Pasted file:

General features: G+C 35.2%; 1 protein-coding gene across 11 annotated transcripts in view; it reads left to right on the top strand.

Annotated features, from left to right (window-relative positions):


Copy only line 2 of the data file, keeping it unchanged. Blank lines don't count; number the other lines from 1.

Annotated features, from left to right (window-relative positions):